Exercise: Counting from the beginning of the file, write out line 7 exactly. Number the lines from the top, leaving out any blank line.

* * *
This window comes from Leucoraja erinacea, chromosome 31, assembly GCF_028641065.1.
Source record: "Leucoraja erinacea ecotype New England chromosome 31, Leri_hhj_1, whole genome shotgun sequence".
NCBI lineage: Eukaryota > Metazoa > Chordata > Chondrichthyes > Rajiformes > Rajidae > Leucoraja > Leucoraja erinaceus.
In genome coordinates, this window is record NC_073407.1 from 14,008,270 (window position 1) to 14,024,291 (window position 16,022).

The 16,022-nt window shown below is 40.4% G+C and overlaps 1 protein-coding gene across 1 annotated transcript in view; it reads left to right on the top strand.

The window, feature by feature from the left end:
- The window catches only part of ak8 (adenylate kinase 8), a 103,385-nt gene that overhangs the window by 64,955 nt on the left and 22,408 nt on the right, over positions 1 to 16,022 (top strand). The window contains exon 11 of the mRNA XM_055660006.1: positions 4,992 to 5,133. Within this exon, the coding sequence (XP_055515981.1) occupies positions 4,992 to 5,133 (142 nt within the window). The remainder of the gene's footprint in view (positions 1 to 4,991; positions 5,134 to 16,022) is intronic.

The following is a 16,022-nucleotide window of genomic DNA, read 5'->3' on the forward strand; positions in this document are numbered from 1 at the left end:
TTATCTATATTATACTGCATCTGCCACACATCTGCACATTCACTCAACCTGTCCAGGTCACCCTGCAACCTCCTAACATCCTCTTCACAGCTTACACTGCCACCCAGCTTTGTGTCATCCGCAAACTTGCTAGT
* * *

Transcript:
- The window catches only part of ak8 (adenylate kinase 8), a 103,385-nt gene that overhangs the window by 64,955 nt on the left and 22,408 nt on the right, over positions 1 to 16,022 (top strand). The window contains exon 11 of the mRNA XM_055660006.1: positions 4,992 to 5,133. Within this exon, the coding sequence (XP_055515981.1) occupies positions 4,992 to 5,133 (142 nt within the window). The remainder of the gene's footprint in view (positions 1 to 4,991; positions 5,134 to 16,022) is intronic.